Income Convergence in South Africa: Fact or Measurement Error?

Stellenbosch Working Paper Series No. WP10/2014
 
Publication date: 2014
 
Author(s):
[protected email address] (World Bank)
[protected email address] (Department of Economics, University of Stellenbosch)
 
Abstract:

This paper asks whether income mobility in South Africa over the last decade has indeed been as impressive as currently thought. Using new national panel data (NIDS), substantial measurement error in reported income data is found, which is further corroborated by a provincial income data panel (KIDS). By employing an instrumental variables approach using two different instruments, measurement error can be quantified. Specifically, self-reported income in the survey data is shown to suffer from mean-reverting measurement bias, leading to sizable overestimations of income convergence in both panel data sets. The preferred estimates indicate that previously published income dynamics may have been largely overestimated by as much as 77% for the national NIDS panel and 39% for the provincial KIDS panel. Overall, income mobility appears much smaller than previously thought, while chronic poverty remains substantial and transitory poverty is still very limited in South Africa.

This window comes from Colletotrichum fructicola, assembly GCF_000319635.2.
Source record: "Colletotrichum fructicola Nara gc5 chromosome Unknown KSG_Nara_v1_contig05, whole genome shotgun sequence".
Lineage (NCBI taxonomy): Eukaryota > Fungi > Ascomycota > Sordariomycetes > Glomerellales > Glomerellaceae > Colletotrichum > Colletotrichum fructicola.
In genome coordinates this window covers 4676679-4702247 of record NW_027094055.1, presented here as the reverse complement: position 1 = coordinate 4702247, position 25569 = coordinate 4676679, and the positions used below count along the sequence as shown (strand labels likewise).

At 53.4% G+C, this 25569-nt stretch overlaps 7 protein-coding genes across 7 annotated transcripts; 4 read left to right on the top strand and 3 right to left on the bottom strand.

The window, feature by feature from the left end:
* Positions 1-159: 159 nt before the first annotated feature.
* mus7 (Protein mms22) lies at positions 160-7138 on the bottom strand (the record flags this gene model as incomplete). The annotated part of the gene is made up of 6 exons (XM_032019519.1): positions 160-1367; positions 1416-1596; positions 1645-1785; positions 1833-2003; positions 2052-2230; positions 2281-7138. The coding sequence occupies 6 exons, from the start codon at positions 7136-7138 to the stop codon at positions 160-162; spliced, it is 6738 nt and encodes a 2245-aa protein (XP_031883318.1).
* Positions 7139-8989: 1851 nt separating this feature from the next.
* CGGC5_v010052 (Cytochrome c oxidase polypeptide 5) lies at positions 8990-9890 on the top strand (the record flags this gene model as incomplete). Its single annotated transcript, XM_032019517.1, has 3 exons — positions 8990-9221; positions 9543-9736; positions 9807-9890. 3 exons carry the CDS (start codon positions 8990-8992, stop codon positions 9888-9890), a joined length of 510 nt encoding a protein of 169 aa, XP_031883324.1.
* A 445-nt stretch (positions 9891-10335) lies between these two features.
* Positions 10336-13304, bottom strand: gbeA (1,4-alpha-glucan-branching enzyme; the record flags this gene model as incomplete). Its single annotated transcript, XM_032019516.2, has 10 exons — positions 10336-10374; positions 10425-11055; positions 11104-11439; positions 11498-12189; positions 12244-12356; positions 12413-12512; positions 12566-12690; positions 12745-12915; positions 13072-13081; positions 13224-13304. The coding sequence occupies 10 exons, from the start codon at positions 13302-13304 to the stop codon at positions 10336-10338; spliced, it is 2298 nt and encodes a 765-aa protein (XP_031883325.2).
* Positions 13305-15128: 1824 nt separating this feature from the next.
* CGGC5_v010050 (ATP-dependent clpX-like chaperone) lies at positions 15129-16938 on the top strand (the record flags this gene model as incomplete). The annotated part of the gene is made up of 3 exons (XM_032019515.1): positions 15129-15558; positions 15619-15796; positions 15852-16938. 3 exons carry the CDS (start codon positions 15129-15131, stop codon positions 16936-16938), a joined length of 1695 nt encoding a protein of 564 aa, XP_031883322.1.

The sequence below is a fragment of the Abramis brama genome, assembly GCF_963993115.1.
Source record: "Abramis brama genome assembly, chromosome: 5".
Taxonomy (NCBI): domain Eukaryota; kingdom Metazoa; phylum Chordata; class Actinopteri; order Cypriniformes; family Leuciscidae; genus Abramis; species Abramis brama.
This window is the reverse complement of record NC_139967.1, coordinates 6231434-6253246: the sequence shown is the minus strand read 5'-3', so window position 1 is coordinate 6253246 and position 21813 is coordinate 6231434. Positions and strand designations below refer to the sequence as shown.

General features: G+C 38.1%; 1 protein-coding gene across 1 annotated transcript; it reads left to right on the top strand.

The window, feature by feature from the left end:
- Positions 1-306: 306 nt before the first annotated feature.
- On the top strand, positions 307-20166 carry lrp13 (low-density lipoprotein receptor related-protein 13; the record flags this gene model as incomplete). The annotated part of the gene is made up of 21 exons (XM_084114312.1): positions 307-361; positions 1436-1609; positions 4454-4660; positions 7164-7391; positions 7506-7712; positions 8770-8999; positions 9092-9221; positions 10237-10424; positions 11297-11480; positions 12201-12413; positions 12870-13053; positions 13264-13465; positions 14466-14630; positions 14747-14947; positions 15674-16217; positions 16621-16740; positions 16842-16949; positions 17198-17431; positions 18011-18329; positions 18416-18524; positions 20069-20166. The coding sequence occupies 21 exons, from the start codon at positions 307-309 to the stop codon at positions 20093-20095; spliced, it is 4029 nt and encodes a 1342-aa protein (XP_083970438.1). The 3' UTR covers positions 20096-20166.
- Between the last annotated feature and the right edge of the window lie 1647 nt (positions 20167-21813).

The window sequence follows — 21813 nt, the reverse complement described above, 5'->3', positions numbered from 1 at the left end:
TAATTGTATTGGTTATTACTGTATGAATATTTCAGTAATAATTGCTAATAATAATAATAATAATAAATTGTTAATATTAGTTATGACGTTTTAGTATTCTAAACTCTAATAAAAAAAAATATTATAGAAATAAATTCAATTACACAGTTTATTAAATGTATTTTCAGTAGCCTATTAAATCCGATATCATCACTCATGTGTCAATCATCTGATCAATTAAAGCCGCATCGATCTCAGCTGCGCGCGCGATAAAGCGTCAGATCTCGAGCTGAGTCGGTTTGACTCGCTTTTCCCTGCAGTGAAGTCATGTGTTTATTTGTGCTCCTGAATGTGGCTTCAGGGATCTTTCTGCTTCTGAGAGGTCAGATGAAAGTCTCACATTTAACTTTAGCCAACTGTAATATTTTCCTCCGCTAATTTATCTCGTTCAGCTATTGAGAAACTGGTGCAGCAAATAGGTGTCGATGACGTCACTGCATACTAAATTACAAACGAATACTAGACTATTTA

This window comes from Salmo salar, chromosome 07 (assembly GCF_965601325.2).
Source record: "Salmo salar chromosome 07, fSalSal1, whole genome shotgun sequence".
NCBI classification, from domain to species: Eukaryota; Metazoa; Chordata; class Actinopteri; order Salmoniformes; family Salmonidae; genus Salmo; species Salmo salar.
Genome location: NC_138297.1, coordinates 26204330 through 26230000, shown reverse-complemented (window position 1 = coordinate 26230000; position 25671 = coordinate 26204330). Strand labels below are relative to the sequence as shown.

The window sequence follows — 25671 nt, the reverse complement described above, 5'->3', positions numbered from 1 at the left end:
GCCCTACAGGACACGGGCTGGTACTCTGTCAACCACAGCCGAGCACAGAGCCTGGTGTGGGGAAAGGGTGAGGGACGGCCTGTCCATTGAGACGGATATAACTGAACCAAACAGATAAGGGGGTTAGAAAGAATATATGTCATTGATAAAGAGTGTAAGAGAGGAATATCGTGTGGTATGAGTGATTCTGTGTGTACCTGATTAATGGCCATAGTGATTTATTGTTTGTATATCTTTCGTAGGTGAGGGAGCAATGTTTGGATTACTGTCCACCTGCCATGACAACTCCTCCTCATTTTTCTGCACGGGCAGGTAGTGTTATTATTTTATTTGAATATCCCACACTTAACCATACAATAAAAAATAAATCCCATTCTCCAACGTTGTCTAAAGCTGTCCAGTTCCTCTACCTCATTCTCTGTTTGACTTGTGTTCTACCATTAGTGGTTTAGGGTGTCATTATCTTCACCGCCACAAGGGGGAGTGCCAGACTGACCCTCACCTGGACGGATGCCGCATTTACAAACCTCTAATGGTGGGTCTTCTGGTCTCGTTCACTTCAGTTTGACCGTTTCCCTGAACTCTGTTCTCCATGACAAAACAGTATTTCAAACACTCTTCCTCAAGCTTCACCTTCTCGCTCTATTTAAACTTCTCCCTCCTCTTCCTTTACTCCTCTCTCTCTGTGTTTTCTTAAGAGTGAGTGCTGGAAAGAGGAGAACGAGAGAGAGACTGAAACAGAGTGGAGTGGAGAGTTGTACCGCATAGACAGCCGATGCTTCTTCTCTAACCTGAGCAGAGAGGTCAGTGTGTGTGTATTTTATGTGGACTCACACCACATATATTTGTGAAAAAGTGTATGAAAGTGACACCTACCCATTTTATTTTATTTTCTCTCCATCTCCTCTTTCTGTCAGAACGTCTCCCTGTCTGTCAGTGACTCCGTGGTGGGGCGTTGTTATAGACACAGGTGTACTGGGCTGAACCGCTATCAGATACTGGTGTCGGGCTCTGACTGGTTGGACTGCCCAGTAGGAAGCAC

JEL Classification:

C81, I32, O15

Keywords:

Measurement Error, Income Dynamics, Consumption Dynamics, South Africa

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BER Weekly

17 February 2020
Last Thursday, President Ramaphosa delivered his State of the Nation address (Sona) to parliament. The statement gave recognition to the economic challenges SA currently face, especially regarding electricity supply. More emphasis was placed on the role of the private sector to help solve these challenges. Read more in the Current affairs section. On...

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